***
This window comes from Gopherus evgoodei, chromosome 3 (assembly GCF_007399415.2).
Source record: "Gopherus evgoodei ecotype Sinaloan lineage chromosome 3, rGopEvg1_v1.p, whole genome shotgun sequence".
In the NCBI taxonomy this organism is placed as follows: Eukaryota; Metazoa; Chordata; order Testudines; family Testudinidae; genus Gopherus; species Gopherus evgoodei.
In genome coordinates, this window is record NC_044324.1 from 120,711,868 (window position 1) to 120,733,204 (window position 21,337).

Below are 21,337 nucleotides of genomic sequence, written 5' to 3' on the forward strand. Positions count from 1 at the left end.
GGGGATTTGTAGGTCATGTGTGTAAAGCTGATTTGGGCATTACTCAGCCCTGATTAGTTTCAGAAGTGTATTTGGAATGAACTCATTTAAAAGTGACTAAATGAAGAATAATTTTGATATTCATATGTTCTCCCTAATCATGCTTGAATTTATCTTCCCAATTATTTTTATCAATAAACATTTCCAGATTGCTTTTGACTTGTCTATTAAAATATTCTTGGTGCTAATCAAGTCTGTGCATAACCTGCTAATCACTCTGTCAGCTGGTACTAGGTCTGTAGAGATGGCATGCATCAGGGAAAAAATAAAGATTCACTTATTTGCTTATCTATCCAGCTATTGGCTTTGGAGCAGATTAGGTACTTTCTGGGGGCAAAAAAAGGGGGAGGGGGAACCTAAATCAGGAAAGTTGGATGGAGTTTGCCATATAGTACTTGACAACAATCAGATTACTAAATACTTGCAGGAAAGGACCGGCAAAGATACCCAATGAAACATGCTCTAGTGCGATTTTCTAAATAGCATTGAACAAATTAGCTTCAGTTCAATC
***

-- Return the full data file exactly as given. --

This window comes from Gopherus evgoodei, chromosome 3 (assembly GCF_007399415.2).
Source record: "Gopherus evgoodei ecotype Sinaloan lineage chromosome 3, rGopEvg1_v1.p, whole genome shotgun sequence".
In the NCBI taxonomy this organism is placed as follows: Eukaryota; Metazoa; Chordata; order Testudines; family Testudinidae; genus Gopherus; species Gopherus evgoodei.
In genome coordinates, this window is record NC_044324.1 from 120,711,868 (window position 1) to 120,733,204 (window position 21,337).

Below are 21,337 nucleotides of genomic sequence, written 5' to 3' on the forward strand. Positions count from 1 at the left end.
GGGGATTTGTAGGTCATGTGTGTAAAGCTGATTTGGGCATTACTCAGCCCTGATTAGTTTCAGAAGTGTATTTGGAATGAACTCATTTAAAAGTGACTAAATGAAGAATAATTTTGATATTCATATGTTCTCCCTAATCATGCTTGAATTTATCTTCCCAATTATTTTTATCAATAAACATTTCCAGATTGCTTTTGACTTGTCTATTAAAATATTCTTGGTGCTAATCAAGTCTGTGCATAACCTGCTAATCACTCTGTCAGCTGGTACTAGGTCTGTAGAGATGGCATGCATCAGGGAAAAAATAAAGATTCACTTATTTGCTTATCTATCCAGCTATTGGCTTTGGAGCAGATTAGGTACTTTCTGGGGGCAAAAAAAGGGGGAGGGGGAACCTAAATCAGGAAAGTTGGATGGAGTTTGCCATATAGTACTTGACAACAATCAGATTACTAAATACTTGCAGGAAAGGACCGGCAAAGATACCCAATGAAACATGCTCTAGTGCGATTTTCTAAATAGCATTGAACAAATTAGCTTCAGTTCAATC